“It was impossible Lieutenant Watling, could have taken the command after poor Norman’s death, you being the senior officer, and I do well recollect your claiming it in the presence of Captain Cottell and myself, and that we both acknowledged you as our commanding officer.”

Ten days after the capture of l’Isle de la Passe, the Iphigenia and Magicienne arrived there, and formed a junction with the Sirius and Néreide. The disastrous result of an attack made by these four frigates upon a French squadron, under Mons. Duperré, whom Captain Willoughby had decoyed into Grande Port, by means of the enemy’s own signals, has been officially described at pp. 164–166 of Suppl. Part. II. The particular share borne by the Iphigenia in this battle is more fully shewn at pp. 169, 170, and 172 of the same volume. Her loss consisted of five men killed and thirteen, including her first lieutenant[5], severely wounded. It is now our province to narrate the subsequent gallant conduct and laborious exertions of Captain Lambert, his officers and crew.

After driving two of the enemy’s ships[6] on shore, and silencing the battery de la Reine, Captain Lambert sent a boat to the Sirius for orders, and was directed to warp out of gun-shot. This he commenced doing by the stern, with the stream and kedge-anchors, at the same time sending the end of his best-bower cable on board the Magicienne, for her to endeavour to heave off by. the Iphigenia had previously received a supply of 18-pound shot from the Sirius, having fired away all her own while gallantly supporting la Néreide.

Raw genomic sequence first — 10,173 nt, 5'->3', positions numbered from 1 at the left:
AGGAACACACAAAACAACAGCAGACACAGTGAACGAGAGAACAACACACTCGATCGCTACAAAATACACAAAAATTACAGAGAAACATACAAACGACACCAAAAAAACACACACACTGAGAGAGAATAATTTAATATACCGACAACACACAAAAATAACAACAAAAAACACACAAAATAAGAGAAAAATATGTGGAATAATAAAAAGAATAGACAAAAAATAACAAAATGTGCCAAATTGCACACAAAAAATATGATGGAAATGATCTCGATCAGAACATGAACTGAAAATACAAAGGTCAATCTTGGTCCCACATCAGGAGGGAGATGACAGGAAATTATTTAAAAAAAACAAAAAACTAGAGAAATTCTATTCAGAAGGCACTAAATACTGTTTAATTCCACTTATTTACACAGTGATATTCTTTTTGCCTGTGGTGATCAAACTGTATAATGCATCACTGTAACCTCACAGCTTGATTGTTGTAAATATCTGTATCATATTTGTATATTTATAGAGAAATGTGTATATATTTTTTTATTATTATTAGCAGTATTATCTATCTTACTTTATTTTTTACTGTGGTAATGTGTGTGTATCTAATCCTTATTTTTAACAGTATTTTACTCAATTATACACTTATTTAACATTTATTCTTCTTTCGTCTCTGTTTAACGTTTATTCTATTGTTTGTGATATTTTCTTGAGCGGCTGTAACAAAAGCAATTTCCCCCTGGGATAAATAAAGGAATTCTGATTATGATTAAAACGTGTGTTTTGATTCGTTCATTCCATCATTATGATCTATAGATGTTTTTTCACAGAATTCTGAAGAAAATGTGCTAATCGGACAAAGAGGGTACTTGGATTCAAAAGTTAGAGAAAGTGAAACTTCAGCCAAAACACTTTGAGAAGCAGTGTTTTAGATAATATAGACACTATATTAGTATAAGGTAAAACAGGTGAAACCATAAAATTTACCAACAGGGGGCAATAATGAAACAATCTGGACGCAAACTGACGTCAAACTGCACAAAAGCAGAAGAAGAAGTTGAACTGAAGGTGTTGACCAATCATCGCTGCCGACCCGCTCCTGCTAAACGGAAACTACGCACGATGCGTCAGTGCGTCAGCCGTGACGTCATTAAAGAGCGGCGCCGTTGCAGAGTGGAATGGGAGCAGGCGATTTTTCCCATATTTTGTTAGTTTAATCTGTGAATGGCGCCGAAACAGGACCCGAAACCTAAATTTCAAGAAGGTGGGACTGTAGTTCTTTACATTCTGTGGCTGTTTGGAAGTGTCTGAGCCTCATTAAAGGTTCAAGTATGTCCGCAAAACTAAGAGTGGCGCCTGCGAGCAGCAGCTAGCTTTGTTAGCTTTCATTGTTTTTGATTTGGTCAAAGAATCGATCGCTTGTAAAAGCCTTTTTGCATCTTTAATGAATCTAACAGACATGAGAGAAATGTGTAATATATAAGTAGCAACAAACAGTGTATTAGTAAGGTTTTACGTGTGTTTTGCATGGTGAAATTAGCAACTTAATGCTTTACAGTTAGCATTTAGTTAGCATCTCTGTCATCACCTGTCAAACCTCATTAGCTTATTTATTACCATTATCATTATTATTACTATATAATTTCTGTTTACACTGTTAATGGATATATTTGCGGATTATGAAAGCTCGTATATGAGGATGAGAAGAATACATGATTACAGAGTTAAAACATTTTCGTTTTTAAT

At day-light (Aug. 24), when the whole of the enemy’s ships were discovered “on shore in a heap” and la Néreide lying “a perfect wreck” Captain Lambert having warped the Iphigenia into the channel by which Captain Willoughby had entered, considered that he had a noble opportunity of retrieving the misfortunes of the battle, by running down, and placing his frigate close under the sterns of the Frenchmen. Lieutenant Chads, with a message to this effect, and a proposal to take on board a portion of the crews of the Sirius and Magicienne, went immediately to Captain Pym; who returned for answer that Captain Lambert must continue warping out, as he and his officers had still hopes of getting the Sirius afloat. The enemy having then recommenced filing, and some of his shot reaching the Iphigenia, Captain Lambert next sent Lieutenant Edward Grimes, to say that he should be obliged to renew the action in his own defence, and again requested permission to close with la Bellone and her consorts. Shortly afterwards, Lieutenant Watling came from the Sirius, with a message to the same effect as that sent back by Lieutenant Chads. The Iphigenia accordingly resumed her labours; and, as soon as she had removed a little farther off, the French directed the whole of their fire at the Magicienne. By 10 a.m., the Iphigenia was warped close to the Sirius, and Captain Lambert immediately commenced annoying the enemy, who were endeavouring to remount their guns at the battery de la Reine.